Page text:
I’d just really want the all-female racing team to finish the race with a strong car. Last year mechanical issues plagued them all race. This year there were some initial issues, and then during the 20th hour – the car caught on fire. Not a small fire – fully engulfed in flames. Christina Nielsen managed to get the car pulled over, got out, and tried to suppress the fire with the internal controls. Last I knew, they didn’t have a clue what started the fire, it was a bit tough to figure out with the back of the car nearly unrecognizable. The picture below is not the screen blacked out due to connectivity issues. That’s what the view looked like for Christina right before she got out of the car.
Ending on a note of just personal preference. Dear Corvette, I’m happy you have a new overhaul, I truly am. Just don’t call your new car the C8.R and have the moniker “CAR”.
Ben Keeting is a man of immortal stamina. A twenty-four hour race is tough enough if you’re just driving in one car. Keeting decided in 2020 to do the twenty-four hours race in two different cars. The idea alone, he also has just a logistical nightmare. IMSA requires the drivers have a minimum time they must spend outside of the car following a stint. I appreciate Keeting having one watch just dedicated to keeping that time requirement. Drivers have to have a minimum of four-hours in the car…and Keeting hit that minimum for both cars. Eight hours at least, you have to have about two hours outside of the car between stints, I can’t do the math but that’s not enough sleep time. The one drawback of his story is neither car one. It would have been great if one car won, it would have been epic if both cars won.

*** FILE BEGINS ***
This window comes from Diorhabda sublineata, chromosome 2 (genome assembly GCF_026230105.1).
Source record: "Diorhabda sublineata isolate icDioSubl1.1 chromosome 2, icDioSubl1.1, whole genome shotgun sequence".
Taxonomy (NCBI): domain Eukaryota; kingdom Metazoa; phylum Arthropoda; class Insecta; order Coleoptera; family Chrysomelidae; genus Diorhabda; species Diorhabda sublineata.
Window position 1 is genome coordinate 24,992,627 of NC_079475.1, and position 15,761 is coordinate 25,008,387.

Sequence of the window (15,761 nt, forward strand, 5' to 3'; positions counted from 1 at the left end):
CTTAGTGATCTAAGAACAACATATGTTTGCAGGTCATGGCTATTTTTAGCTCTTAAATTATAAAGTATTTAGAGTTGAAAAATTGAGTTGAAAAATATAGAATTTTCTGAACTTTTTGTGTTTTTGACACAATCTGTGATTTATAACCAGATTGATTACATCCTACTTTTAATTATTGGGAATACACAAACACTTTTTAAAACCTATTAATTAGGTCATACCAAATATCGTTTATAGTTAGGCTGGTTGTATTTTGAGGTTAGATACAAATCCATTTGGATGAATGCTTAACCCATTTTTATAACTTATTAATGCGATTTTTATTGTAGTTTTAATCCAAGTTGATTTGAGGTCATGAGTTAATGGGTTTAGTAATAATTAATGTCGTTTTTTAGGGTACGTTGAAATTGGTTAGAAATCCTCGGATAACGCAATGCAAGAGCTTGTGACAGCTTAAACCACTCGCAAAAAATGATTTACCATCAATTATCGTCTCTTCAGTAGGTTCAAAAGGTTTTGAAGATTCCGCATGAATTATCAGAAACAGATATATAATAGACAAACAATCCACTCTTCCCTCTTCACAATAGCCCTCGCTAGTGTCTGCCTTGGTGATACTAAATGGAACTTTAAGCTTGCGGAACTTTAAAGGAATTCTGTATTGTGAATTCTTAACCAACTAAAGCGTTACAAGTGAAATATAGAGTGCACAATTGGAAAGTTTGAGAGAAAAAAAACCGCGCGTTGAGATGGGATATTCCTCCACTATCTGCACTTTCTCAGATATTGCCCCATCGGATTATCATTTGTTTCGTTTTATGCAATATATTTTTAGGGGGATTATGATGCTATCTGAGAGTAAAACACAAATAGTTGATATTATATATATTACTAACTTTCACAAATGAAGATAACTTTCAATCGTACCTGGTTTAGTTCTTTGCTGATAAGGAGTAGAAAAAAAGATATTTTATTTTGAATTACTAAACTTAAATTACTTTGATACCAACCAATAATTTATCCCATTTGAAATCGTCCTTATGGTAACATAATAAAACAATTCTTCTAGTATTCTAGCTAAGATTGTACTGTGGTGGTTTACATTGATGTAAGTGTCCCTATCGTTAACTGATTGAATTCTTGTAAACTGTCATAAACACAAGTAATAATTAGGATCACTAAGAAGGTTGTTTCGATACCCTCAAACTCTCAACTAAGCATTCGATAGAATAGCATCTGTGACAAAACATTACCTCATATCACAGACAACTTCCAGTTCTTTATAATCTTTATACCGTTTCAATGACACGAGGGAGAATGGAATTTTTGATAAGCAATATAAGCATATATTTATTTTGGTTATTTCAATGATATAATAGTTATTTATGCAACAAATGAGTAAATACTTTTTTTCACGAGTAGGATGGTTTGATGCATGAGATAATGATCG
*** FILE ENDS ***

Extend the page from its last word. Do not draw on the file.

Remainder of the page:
Black Swan, the car was destroyed in Thursday practice. To the point, it didn’t seem like they’d make it to the race. With some help from other teams, the car was rebuilt. Per IMSA you have to use as many original pieces on the car, so that was done. The team also had to get waivers since, due to the crash, some drivers did not get the mandatory night time practice. This counts as one of the few times IMSA made great decisions (looking at you BOP). Black Swan ended the race in 4th in the GTD class, not too shabby if you didn’t really think the race was going to happen.
I’ve created a new religion. Ryan Briscoe is our lord and savior. The man first ended up having to serve a stop-and-hold penalty when the car was in first place. Not just any stop-and-hold, sixty seconds. Sixty seconds for missing a red light on pit lane. The light is to help the cars not blend out right in the middle of traffic. I get this, but if you look at the film that light turned red just as he hit the line (some of us tend to speed up at that moment to make the yellow). A sixty second hold put the car a lap down. He turned around to drive the hell out of the #10 to not only get the lap back, but beat the #77 out of the pit and got first place. The car went on to win, and I now only follow the teachings of Ryan Briscoe. Just no one tell my mom.
It was just a race weekend to remember. The race broke the longest green flag racing streak and the most laps ran in the race. Plus again, FCFG pulled a Penske. I think next year we should call it the Penske 24 Hour challenge – thoughts?